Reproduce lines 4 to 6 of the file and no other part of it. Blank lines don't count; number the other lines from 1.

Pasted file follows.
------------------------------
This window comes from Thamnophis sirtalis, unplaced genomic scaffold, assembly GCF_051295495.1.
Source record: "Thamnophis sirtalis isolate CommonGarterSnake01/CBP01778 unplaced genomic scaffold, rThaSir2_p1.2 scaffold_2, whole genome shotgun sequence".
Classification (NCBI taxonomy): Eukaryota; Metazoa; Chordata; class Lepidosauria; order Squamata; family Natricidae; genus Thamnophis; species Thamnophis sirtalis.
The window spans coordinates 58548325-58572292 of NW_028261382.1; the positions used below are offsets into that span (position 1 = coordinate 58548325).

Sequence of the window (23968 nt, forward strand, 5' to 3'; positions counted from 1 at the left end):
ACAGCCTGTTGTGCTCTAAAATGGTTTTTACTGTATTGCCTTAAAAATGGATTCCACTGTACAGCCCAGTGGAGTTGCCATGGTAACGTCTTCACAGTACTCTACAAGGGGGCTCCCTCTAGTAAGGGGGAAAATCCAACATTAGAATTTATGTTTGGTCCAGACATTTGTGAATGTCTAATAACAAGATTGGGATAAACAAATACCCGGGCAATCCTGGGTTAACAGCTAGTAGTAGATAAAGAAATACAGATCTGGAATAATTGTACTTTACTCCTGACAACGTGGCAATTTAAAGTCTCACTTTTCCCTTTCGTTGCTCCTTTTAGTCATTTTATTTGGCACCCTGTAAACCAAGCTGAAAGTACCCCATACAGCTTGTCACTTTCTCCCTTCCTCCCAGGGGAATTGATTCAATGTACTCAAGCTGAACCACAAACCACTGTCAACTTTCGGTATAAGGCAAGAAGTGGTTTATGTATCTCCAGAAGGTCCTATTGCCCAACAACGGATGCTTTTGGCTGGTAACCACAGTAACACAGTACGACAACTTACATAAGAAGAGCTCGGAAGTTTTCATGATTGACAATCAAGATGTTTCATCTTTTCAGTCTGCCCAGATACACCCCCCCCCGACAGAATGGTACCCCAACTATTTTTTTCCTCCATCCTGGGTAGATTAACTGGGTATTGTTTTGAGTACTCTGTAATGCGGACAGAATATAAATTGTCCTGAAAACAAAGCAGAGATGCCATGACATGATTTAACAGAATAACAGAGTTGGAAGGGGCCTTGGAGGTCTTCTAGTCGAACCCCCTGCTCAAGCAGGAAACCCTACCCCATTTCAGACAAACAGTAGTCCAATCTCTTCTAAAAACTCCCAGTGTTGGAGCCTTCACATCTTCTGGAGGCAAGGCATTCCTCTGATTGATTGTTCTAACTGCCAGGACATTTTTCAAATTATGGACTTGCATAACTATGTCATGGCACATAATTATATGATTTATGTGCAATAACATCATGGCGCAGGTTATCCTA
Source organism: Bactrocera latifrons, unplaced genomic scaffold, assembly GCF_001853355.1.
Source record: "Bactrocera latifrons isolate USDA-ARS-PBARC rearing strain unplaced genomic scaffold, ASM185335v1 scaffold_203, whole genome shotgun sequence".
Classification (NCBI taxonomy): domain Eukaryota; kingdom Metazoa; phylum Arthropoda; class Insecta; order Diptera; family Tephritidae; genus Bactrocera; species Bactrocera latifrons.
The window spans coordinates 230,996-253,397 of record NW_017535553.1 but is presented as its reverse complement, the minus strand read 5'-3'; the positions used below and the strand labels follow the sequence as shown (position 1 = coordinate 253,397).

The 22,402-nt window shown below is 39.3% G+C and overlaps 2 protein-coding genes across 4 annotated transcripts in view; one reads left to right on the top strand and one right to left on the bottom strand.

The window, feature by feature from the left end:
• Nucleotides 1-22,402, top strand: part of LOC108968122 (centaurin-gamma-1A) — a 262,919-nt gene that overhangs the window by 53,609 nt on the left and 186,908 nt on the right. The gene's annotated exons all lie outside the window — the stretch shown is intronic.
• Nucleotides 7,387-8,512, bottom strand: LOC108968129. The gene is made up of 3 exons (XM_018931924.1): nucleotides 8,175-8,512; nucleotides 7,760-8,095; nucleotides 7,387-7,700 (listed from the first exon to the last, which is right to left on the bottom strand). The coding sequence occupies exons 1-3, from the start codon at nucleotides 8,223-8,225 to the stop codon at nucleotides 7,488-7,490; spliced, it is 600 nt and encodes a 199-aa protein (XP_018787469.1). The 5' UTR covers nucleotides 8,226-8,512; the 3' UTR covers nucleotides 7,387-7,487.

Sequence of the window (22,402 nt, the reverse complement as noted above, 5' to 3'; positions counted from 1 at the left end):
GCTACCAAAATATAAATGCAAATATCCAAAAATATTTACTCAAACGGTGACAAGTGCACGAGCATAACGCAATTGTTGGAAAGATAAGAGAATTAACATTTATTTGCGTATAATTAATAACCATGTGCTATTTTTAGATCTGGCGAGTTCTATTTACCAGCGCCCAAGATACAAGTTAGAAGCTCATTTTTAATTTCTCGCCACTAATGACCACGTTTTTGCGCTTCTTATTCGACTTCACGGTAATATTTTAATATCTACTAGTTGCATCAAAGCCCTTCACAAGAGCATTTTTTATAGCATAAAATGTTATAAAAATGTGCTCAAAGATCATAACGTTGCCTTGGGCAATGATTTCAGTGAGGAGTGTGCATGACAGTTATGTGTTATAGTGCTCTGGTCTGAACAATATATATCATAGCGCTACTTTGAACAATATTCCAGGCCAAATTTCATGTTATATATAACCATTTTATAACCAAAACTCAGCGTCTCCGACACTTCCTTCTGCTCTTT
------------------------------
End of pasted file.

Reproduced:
The window spans coordinates 58548325-58572292 of NW_028261382.1; the positions used below are offsets into that span (position 1 = coordinate 58548325).

Sequence of the window (23968 nt, forward strand, 5' to 3'; positions counted from 1 at the left end):
ACAGCCTGTTGTGCTCTAAAATGGTTTTTACTGTATTGCCTTAAAAATGGATTCCACTGTACAGCCCAGTGGAGTTGCCATGGTAACGTCTTCACAGTACTCTACAAGGGGGCTCCCTCTAGTAAGGGGGAAAATCCAACATTAGAATTTATGTTTGGTCCAGACATTTGTGAATGTCTAATAACAAGATTGGGATAAACAAATACCCGGGCAATCCTGGGTTAACAGCTAGTAGTAGATAAAGAAATACAGATCTGGAATAATTGTACTTTACTCCTGACAACGTGGCAATTTAAAGTCTCACTTTTCCCTTTCGTTGCTCCTTTTAGTCATTTTATTTGGCACCCTGTAAACCAAGCTGAAAGTACCCCATACAGCTTGTCACTTTCTCCCTTCCTCCCAGGGGAATTGATTCAATGTACTCAAGCTGAACCACAAACCACTGTCAACTTTCGGTATAAGGCAAGAAGTGGTTTATGTATCTCCAGAAGGTCCTATTGCCCAACAACGGATGCTTTTGGCTGGTAACCACAGTAACACAGTACGACAACTTACATAAGAAGAGCTCGGAAGTTTTCATGATTGACAATCAAGATGTTTCATCTTTTCAGTCTGCCCAGATACACCCCCCCCCGACAGAATGGTACCCCAACTATTTTTTTCCTCCATCCTGGGTAGATTAACTGGGTATTGTTTTGAGTACTCTGTAATGCGGACAGAATATAAATTGTCCTGAAAACAAAGCAGAGATGCCATGACATGATTTAACAGAATAACAGAGTTGGAAGGGGCCTTGGAGGTCTTCTAGTCGAACCCCCTGCTCAAGCAGGAAACCCTACCCCATTTCAGACAAACAGTAGTCCAATCTCTTCTAAAAACTCCCAGTGTTGGAGCCTTCACATCTTCTGGAGGCAAGGCATTCCTCTGATTGATTGTTCTAACTGCCAGGACATTTTTCAAATTATGGACTTGCATAACTATGTCATGGCACATAATTATATGATTTATGTGCAATAACATCATGGCGCAGGTTATCCTA